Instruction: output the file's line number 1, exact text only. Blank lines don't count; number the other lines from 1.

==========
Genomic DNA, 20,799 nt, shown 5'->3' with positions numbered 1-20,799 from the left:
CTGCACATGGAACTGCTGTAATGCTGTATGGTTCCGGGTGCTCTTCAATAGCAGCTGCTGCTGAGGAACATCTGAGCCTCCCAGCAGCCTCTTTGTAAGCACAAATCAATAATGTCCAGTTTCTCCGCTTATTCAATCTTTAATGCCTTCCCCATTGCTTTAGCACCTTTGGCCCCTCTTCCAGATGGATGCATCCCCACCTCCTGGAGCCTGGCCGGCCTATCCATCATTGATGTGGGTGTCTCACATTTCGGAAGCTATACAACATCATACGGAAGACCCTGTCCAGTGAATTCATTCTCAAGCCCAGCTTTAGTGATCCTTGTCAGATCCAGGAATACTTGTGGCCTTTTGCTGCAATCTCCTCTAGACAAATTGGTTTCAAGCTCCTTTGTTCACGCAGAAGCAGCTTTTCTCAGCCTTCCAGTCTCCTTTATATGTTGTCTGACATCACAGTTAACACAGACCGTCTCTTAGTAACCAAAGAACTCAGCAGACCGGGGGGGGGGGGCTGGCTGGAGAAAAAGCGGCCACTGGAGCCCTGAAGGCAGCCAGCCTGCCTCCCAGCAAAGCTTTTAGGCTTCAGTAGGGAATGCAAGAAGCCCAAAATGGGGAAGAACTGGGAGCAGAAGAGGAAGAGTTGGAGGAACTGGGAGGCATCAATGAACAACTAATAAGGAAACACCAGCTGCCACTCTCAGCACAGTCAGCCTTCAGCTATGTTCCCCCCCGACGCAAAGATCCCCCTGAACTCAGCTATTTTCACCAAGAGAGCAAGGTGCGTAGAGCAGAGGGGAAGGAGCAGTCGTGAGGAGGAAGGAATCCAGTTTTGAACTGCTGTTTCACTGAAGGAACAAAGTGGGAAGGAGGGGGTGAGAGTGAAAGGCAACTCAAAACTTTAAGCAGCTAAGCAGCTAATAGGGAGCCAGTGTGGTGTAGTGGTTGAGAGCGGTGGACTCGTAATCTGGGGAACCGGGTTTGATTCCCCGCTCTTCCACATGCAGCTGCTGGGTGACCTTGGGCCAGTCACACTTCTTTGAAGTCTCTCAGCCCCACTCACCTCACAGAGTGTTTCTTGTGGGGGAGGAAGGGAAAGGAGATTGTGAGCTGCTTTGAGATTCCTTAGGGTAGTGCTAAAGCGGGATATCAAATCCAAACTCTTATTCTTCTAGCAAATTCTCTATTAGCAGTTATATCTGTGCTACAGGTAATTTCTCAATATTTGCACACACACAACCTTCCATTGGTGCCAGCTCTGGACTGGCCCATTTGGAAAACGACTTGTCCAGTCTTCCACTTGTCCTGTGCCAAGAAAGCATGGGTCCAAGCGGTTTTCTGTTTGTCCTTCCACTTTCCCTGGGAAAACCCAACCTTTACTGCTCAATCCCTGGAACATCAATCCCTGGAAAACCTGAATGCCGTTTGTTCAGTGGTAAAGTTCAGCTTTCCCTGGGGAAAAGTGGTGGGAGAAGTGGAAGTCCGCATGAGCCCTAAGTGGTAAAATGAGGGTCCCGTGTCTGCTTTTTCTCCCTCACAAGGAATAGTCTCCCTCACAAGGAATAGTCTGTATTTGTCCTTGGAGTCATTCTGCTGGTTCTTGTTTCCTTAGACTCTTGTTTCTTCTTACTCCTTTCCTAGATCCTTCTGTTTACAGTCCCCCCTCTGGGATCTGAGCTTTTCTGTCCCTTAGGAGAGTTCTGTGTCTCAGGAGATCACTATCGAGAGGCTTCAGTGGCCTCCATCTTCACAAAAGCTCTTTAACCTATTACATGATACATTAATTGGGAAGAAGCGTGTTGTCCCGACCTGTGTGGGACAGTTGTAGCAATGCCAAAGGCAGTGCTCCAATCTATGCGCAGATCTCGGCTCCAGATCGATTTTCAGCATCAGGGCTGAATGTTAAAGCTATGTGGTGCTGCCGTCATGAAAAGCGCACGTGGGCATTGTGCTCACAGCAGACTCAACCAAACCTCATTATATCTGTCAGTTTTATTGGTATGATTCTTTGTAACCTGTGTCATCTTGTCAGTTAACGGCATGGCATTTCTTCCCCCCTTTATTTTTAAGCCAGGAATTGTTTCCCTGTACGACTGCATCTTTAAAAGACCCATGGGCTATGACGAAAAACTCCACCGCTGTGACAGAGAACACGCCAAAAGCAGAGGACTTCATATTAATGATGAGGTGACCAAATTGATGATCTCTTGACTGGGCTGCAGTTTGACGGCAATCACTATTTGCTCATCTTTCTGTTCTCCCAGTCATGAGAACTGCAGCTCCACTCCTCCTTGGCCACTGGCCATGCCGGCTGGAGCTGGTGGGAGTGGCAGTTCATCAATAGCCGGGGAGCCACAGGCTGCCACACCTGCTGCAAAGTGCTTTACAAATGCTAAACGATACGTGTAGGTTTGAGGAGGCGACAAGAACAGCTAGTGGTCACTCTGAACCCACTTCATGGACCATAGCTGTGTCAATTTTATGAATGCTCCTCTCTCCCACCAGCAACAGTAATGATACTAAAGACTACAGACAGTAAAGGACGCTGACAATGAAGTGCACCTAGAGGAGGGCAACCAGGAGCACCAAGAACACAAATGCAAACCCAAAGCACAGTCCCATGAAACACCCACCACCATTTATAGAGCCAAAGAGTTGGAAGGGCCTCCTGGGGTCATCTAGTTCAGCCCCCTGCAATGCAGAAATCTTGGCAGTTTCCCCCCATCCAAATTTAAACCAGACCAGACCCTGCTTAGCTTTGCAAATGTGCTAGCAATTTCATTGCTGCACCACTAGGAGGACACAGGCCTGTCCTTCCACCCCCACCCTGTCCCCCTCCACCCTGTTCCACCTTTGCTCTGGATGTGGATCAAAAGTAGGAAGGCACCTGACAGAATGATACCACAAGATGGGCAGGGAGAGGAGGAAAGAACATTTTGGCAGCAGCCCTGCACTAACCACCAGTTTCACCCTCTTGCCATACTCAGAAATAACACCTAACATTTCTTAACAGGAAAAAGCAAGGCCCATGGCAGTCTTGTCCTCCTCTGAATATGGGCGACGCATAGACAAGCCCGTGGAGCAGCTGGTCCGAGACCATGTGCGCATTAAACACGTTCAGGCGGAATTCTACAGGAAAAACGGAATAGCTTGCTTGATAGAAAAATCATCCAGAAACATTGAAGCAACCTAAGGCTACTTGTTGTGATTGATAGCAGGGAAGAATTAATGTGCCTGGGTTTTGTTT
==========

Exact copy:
Genomic DNA, 20,799 nt, shown 5'->3' with positions numbered 1-20,799 from the left: